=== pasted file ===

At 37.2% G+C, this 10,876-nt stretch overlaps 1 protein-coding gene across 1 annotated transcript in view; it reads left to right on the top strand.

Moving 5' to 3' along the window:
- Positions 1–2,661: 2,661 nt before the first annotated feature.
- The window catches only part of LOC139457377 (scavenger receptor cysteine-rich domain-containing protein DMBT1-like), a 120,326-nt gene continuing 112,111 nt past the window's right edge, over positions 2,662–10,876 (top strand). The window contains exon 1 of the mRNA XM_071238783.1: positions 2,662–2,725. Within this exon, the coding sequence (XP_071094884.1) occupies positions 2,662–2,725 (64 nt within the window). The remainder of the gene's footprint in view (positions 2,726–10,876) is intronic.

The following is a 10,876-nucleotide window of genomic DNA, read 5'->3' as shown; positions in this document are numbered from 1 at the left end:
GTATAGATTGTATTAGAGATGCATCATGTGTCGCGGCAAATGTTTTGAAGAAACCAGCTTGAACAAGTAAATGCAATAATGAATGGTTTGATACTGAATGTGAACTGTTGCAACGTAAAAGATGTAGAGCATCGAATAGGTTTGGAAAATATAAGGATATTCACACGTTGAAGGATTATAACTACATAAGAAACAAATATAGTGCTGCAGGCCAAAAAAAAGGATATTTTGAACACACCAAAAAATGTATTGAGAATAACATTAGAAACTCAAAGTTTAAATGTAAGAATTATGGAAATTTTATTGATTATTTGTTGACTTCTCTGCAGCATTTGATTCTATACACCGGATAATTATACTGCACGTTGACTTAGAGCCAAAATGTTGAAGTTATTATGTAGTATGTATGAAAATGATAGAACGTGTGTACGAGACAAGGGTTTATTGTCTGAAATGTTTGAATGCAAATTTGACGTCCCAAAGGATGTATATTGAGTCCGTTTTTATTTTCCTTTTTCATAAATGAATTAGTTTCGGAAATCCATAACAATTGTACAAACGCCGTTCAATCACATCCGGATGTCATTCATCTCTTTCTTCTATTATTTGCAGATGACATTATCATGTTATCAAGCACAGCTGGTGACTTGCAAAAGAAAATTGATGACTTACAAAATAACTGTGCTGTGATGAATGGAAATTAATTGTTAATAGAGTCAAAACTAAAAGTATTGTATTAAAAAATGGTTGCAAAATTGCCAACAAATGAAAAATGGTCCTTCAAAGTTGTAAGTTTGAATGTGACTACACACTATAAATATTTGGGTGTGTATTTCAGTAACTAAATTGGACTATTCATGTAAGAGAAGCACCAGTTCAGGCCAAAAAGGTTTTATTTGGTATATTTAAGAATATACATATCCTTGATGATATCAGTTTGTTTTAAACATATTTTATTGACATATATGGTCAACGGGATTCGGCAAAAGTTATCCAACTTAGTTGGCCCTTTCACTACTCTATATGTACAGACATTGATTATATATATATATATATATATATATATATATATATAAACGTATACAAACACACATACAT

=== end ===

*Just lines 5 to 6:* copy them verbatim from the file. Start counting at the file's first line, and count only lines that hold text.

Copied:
The following is a 10,876-nucleotide window of genomic DNA, read 5'->3' as shown; positions in this document are numbered from 1 at the left end:
GTATAGATTGTATTAGAGATGCATCATGTGTCGCGGCAAATGTTTTGAAGAAACCAGCTTGAACAAGTAAATGCAATAATGAATGGTTTGATACTGAATGTGAACTGTTGCAACGTAAAAGATGTAGAGCATCGAATAGGTTTGGAAAATATAAGGATATTCACACGTTGAAGGATTATAACTACATAAGAAACAAATATAGTGCTGCAGGCCAAAAAAAAGGATATTTTGAACACACCAAAAAATGTATTGAGAATAACATTAGAAACTCAAAGTTTAAATGTAAGAATTATGGAAATTTTATTGATTATTTGTTGACTTCTCTGCAGCATTTGATTCTATACACCGGATAATTATACTGCACGTTGACTTAGAGCCAAAATGTTGAAGTTATTATGTAGTATGTATGAAAATGATAGAACGTGTGTACGAGACAAGGGTTTATTGTCTGAAATGTTTGAATGCAAATTTGACGTCCCAAAGGATGTATATTGAGTCCGTTTTTATTTTCCTTTTTCATAAATGAATTAGTTTCGGAAATCCATAACAATTGTACAAACGCCGTTCAATCACATCCGGATGTCATTCATCTCTTTCTTCTATTATTTGCAGATGACATTATCATGTTATCAAGCACAGCTGGTGACTTGCAAAAGAAAATTGATGACTTACAAAATAACTGTGCTGTGATGAATGGAAATTAATTGTTAATAGAGTCAAAACTAAAAGTATTGTATTAAAAAATGGTTGCAAAATTGCCAACAAATGAAAAATGGTCCTTCAAAGTTGTAAGTTTGAATGTGACTACACACTATAAATATTTGGGTGTGTATTTCAGTAACTAAATTGGACTATTCATGTAAGAGAAGCACCAGTTCAGGCCAAAAAGGTTTTATTTGGTATATTTAAGAATATACATATCCTTGATGATATCAGTTTGTTTTAAACATATTTTATTGACATATATGGTCAACGGGATTCGGCAAAAGTTATCCAACTTAGTTGGCCCTTTCACTACTCTATATGTACAGACATTGATTATATATATATATATATATATATATATATATATATAAACGTATACAAACACACATACAT